“Plot”: Kurt Waldheim was president of Austria from 1986 to 1992, after being the Secretary General of the UN. During his election campaign, it was revealed that he was an intelligence officer in the Wehrmacht and he was implicated in Nazi mass killings – a fact that did not keep him from getting elected, despite many discussions about it. Beckermann was involved in the protests against Waldheim at the time and filmed a lot of material – material she thought lost, but found again and now uses to look back at how things unfolded.
Waldheims Walzer is an excellent documentary. It’s informative, concise and brings home the flabbergasting outrageousness of it all, proving yet again how little Austria has done to reckon with its own past.
Plot: Brady (Brady Jandreau) is a rodeo rider who has recently had a fall that resulted in a severe head injury. Now he’s barred from riding, let alone participating in rodeos. But if he can’t do that, he really doesn’t know who he is at all. Drifting between family and friends and the odd job he can do, Brady has to try and figure out if rodeo is worth the risk now that it’s even higher.
I very much loved Zhao’s first film, Songs My Brothers Taught Me, so I knew I had to see The Rider, even though it meant adding an extra film to my already full /slash Film Festival schedule. And that little trip away from the festival was an excellent choice on my part as The Rider is a beautiful, sad and touching film that I wouldn’t have wanted to miss for the world.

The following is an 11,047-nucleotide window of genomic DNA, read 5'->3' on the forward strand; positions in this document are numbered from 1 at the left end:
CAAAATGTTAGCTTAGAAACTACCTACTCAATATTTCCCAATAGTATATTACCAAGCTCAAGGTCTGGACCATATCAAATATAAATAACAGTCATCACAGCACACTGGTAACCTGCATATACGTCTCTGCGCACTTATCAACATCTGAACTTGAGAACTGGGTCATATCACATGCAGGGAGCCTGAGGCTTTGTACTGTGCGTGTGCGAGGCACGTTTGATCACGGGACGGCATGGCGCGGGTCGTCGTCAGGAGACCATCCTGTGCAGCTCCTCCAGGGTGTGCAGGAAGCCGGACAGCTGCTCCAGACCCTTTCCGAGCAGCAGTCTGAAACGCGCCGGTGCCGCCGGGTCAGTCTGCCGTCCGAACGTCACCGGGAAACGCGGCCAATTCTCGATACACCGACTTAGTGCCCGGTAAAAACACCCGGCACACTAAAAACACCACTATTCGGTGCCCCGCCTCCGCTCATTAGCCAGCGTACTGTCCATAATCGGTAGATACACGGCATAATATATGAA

Plot: Things are slow in Inácio’s (Murilo Benício) restaurant, meaning that there is more room for his temper to flare up – as it does often, especially with his cook Djair (Irandhir Santos), but also with customer. The waitress Sara (Luciana Paes) tries to do right by them all, but especially Inácio whom she feels drawn to. But everybody’s night takes a turn for the worse when armed robbers storm the restaurant and rack up the tension.
O Animal Cordial started off pretty nicely, but then didn’t manage to retain the tension necessary to keep me invested in the film and the characters.
The Field Guide to Evil collects eight different segments from eight different countries that all build from a local legend. As usual with anthology films, Field Guide to Evil is a mixed bag of beans. There are some very good segments, but also some that didn’t really work for me. But I would say, it’s worth seeing because the good parts are really very good.
Plot: A serial killer has been active in Cape May, leaving the area in a constant state of vigilance. This includes Davey (Graham Verchere), though to be fair, he doesn’t need much prompting to see mysteries and conspiracies everywhere. That’s why not even his friends Woody (Caleb Emery), Curtis (Cory Grüter-Andrew) and Eats (Judah Lewis) believe him, when Davey starts to suspect that his neighbor, police officer Wayne Mackey (Rich Sommer), is the Cape May Slayer. Nevertheless, after yet another suspicious disappearance, the four start to investigate Mackey.
Summer of 84 starts as an hommage to the 80s adventure film, perfectly evoking the look and feel of them. But it isn’t content with “just” paying hommage, and takes quite a turn in the end that both makes and breaks the film.